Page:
Frogger (1997 video game)

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Frogger
Froggercover.png
Developer(s) SCE Studio Cambridge
Publisher(s) Hasbro Interactive
Producer(s) Chris Down, Andrei Nadin, Michael S. Glosecki, Ian Saunter
Designer(s) Thomas Dusenberry, David Walls
Programmer(s) William Bell, Martin Hamilton Kift, Gary Richards
Artist(s) Marcus Broome, Leavon Archer, Jason Evans, Barry Scott
Composer(s) Andrew Barnabas, Paul Arnold, Peter Murphy
Series Frogger
Platform(s) PlayStation, Microsoft Windows
Release
Genre(s) Arcade, Action
Mode(s) Single player, multiplayer

Frogger (though branded and commonly referred to as Frogger: He's Back!) is a video game remake of the classic 1981 arcade game of the same name. It was developed by SCE Cambridge Studio and published by Hasbro Interactive in November 1997. The game is an expansion of the original arcade game, sporting levels with large maps, an updated set of graphics rendered in 3D, and additional gameplay moves. Critical reaction was mixed, with frequent criticism towards the gameplay, controls, and difficulty; while the graphics were received positively. Despite the mixed reception from critics, it was a commercial success, with the PlayStation version going on to become one of the best-selling titles for the console.

In 2000, Frogger was followed by Frogger 2: Swampy's Revenge, which builds on the gameplay elements found in this game. The sequel was given an E rating as opposed to the pre-1998 K-A rating.

Gameplay[edit]

Like the original game, the player's objective is to explore the map for five small colored frogs: green, orange, purple, blue, and red. However, unlike the original game the maps are more complex, rather than recycling the same basic layout each time. Each frog must be collected within a certain amount of time or the player will lose a life, and on top of this there are various obstacles, traps, and enemies which must be avoided and usually are unique to a certain zone. Hazards range from animals like snakes, spiders, dogs, to vehicles like cars and lawn mowers, to level hazards like cacti and lava. There is also a gold frog hidden in one level in each zone; the player will unlock a new zone for each gold frog that is found. Finding every gold frog in the game will unlock an alternate ending sequence. There are a total of 33 levels spread out through 9 different zones, with the first zone including five levels (and a multiplayer level) based on the original arcade version of the game.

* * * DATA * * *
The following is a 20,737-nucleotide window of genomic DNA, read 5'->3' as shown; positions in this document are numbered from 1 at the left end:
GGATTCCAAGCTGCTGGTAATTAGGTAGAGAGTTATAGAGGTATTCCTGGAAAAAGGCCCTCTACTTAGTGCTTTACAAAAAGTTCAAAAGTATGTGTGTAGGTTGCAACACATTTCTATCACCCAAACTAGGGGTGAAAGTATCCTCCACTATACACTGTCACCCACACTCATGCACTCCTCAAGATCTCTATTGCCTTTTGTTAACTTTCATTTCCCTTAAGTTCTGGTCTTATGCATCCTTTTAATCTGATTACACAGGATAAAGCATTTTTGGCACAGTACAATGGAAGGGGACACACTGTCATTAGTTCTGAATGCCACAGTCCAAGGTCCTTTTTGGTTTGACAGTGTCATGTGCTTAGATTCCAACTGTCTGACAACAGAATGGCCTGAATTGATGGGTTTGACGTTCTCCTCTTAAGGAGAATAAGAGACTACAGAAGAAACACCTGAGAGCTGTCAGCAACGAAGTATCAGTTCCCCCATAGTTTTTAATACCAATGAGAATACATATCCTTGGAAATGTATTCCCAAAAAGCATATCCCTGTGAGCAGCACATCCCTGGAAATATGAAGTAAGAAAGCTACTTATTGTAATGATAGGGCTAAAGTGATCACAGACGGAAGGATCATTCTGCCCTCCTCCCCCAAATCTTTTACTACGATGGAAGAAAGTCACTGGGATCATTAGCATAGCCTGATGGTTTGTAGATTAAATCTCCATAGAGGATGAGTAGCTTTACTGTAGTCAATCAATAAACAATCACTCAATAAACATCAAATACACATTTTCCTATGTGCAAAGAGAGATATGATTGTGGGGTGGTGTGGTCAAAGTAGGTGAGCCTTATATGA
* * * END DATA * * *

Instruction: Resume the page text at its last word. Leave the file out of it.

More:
The player begins with five lives (three on the PlayStation version). If a player dies, they return to the starting point of the level. Frogger's new abilities include being able to eat flies of various types, croak, and jump upwards onto ledges to take advantage of the 3D perspective. Flies and croaking tend to add to the player's score, though select insects allow Frogger to speed up, lengthen his tongue, or earn an extra life.

Zones and levels in Frogger[edit]

Frogger has 38 total levels, with 33 of those being single-player levels. Those with an asterisk mean that the Golden Frog is present in that level. The rest are multiplayer levels, shown in bold text. Despite Frogger having 33 levels, there are only 23 unique layouts. This is due to some levels being recycled. When maps are recycled, the second appearance on this list is in italics. Recycled levels usually have similar names for both their appearances. (NOTE: No zone names are displayed in-game and are thus conjectural. Descriptions of the zone icons are in parentheses under the zone names.)

Retro Zone[edit]

  • Retro Level 1
  • Retro Level 2
  • Retro Level 3
  • Retro Level 4
  • Retro Level 5*
  • Retro Racers

Lily Pad Zone[edit]

  • Lily Islands
  • Bow Wow Falls
  • Mower Mania
  • Spinning Lilies*
  • Bow Wow Revenge
  • Traffic Turmoil

Leaf Zone[edit]

  • Honey Bee Hollow
  • Canopy Capers*
  • Swarming Frogs

Machinery Zone[edit]

  • Scorching Switches*
  • Platform Madness
  • Lava Crush
  • Mechanical Mayhem

Cave Zone[edit]

  • Dark Dark Cavern
  • Frogger Goes Skiing
  • Webs Cavern*

Cloud Zone[edit]

  • Looney Balloons
  • Time Flies
  • Loonier Balloons
  • Airshow Antics*

Sewer Zone[edit]

  • Bang Bang Barrel
  • Slime Sliding
  • Uncanny Crusher*
  • Boom Boom Barrel
  • Reservoir Frogs

Cactus Zone[edit]

  • Cactus Point
  • Boulder Alley
  • Tumbling Valley
  • Crumbled Point*
  • Big Boulder Alley

Tropical Zone[edit]

  • Tropical Trouble*
  • Jungle Rumble

Reception[edit]

Critical reception[edit]

Reception
Aggregate score
Aggregator Score
GameRankings 60.38% (PC)[1]